Criminal defense attorney John Momot, who represented mob figures and even played himself in the movie “Casino,” has died.
David Copperfield in court after man injured during magic trick
The attorney for a British man who is suing illusionist David Copperfield said his client suffered serious injuries after being called on stage during Copperfield's show at MGM Grand.
5 things connecting Las Vegas and Marilyn Monroe
1. Marilyn Monroe, known then as Norma Jeane, obtained her first divorce in Las Vegas at the age of 20 on September 13, 1946. 2. According to some biographers, Monroe lived at 604 S. 3rd Street for four months during the summer of 1946. The house has since been torn down and is now the site of a parking lot. 3. In 1954, Monroe almost married Joe DiMaggio in Las Vegas but the wedding was called off last minute. The wedding was to be held at the Hotel El Rancho Vegas which was located on the southwest corner of Sahara Avenue and Las Vegas Boulevard. 4. Las Vegas has at least one road dedicated to the star. Marilyn Monroe Avenue is located in east Las Vegas and intersects with Betty Davis Street and Cary Grant Court. 5. There are currently more than 20 Marilyn Monroe impersonators for hire in the Las Vegas Valley.
Sir Richard Branson announces purchase of Hard Rock Hotel
Sir Richard Branson, founder of the Virgin Group, has acquired the Hard Rock Hotel with partners and plans to turn it into a Virgin-branded property by the end of 2019.
3 Centennial High School students killed in Calif. crash (Full)
Three Centennial High School students were killed Thursday morning in Southern California when their vehicle was struck by a suspected drunken driver while they were enjoying their spring break, according to a family member of one of the victims.
Retail Restroom Sexual Assault Suspect
Las Vegas police are asking for help finding a man they said groped a woman in a south Las Vegas Valley restroom. (Las Vegas Metropolitan Police Department)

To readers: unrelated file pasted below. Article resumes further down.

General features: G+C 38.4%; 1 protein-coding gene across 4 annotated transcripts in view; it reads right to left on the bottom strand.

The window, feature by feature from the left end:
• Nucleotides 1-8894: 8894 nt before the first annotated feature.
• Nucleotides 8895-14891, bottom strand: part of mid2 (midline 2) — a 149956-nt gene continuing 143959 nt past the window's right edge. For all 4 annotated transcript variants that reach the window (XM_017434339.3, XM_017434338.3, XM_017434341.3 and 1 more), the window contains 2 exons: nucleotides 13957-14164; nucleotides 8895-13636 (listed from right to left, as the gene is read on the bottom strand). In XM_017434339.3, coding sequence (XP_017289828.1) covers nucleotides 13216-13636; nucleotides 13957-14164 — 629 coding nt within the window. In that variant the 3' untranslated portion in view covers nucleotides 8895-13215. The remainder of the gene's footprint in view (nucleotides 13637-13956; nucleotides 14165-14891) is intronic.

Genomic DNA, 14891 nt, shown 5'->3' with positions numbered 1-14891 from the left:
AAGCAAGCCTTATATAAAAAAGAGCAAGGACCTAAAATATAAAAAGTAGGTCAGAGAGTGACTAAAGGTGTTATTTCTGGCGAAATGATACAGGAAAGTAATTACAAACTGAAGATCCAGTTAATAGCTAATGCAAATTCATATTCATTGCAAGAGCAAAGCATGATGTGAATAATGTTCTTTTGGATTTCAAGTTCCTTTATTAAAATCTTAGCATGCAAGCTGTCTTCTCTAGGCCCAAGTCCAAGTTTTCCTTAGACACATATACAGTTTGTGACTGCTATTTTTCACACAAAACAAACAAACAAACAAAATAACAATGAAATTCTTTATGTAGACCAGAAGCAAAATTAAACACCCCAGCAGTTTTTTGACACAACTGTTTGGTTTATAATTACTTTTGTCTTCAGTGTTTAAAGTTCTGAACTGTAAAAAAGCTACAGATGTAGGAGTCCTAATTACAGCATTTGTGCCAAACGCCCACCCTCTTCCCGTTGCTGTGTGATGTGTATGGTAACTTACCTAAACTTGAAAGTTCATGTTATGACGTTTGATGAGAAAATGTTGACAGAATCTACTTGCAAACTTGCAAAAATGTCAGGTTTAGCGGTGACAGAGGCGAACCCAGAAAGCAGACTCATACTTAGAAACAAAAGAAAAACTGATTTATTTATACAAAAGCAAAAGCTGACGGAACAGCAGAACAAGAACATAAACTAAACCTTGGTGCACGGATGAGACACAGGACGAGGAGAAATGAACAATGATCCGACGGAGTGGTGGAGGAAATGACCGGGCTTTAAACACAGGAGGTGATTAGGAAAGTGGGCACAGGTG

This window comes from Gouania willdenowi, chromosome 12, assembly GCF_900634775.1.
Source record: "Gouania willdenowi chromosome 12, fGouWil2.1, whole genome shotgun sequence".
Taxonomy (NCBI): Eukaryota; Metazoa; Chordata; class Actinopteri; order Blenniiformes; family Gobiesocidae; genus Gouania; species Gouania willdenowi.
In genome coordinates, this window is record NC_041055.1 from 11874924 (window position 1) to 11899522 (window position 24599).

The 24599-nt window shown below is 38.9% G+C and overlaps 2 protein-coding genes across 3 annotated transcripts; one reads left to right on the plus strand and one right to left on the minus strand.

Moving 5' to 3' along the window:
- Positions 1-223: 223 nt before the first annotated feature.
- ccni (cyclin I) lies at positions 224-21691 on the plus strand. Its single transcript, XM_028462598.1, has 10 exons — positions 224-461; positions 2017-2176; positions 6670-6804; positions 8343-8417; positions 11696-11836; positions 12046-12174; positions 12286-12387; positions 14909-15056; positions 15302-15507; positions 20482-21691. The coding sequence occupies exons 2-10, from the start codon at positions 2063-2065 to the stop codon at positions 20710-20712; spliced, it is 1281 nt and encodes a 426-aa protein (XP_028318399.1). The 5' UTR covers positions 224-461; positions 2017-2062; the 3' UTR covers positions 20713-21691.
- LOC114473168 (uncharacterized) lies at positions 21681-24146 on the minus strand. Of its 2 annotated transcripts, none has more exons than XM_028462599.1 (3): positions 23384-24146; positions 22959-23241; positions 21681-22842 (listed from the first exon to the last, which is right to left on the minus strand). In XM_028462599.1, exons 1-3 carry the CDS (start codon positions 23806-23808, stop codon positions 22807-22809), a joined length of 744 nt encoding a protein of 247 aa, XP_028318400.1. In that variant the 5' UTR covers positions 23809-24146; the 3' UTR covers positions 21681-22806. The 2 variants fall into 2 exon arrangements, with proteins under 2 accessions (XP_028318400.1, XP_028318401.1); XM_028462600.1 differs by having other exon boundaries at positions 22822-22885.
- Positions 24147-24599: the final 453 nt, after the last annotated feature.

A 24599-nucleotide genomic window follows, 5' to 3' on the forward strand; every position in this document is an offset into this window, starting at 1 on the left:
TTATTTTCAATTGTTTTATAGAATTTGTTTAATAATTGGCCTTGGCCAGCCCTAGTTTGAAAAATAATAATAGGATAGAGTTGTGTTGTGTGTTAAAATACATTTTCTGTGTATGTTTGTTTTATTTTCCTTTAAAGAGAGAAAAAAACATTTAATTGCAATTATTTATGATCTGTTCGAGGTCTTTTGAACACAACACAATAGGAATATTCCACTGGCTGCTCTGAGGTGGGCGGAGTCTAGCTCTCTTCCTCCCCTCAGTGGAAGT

Calvary Christian Learning Academy, “There was no fair warning.”
Samantha O’Brien, whose three-year-old daughter attended the Calvary Christian Learning Academy daycare, found out Monday night when her daughter’s teacher called about the school closing.
Mojave Max at Springs Preserve
File footage of Mojave Max at Springs Preserve. (Springs Preserve)
Companies bet their futures on cryptocurrency
Two Las Vegas entrepreneurs talk about finding their niche in blockchain enabled technologies and digital currency.
Solar panels reduce energy bill for CCSD
Wilbur and Theresa Faiss Middle School is one of 42 CCSD schools with solar panel installations, saving approximately $514,000 per year in energy costs.
Red carpet at MGM for Dan Reynolds Believer screening
Kats on the red carpet for the VIP screening of "Believer," the documentary by Imagine Dragons frontman Dan Reynolds about how the Mormon Church treats its LGBTQ members.
Driver dies in single-vehicle crash
One person is dead after an early Wednesday morning crash in the northwest valley. The single-vehicle crash was called in about 1:35 a.m. on Jones Boulevard just north of Deer Springs Way, according to Metropolitan Police Department Sgt. Robert Stauffer. The driver, who was the only person inside the vehicle, died at the scene.
Uber Health to Improve Patient Ride-Hailing Services
Uber Health to Improve Patient Ride-Hailing Services On Thursday, Uber launched its Uber Health platform for healthcare providers. Medical facilities, rehab centers, clinics and hospitals can book rides for patients from a centralized dashboard – no app required. According to Techcrunch, Uber Health general manager Chris Weber noted some 3.6 million Americans miss appointments due to lack access to reliable transportation. Uber’s endeavors into health care trace back to 2014, when Uber first offered on-demand flu shots in large markets across the U.S. Since then there have been similar efforts throughout the world, from diabetes and thyroid testing in India, to subsidized rides for breast cancer screening in the U.S., to many more. Last summer, over 100 healthcare organizations joined the platform during a private beta. (Las Vegas Review-Journal)
News Headlines
Local Spotlight
Home Front Page Footer Listing
You May Like

You May Like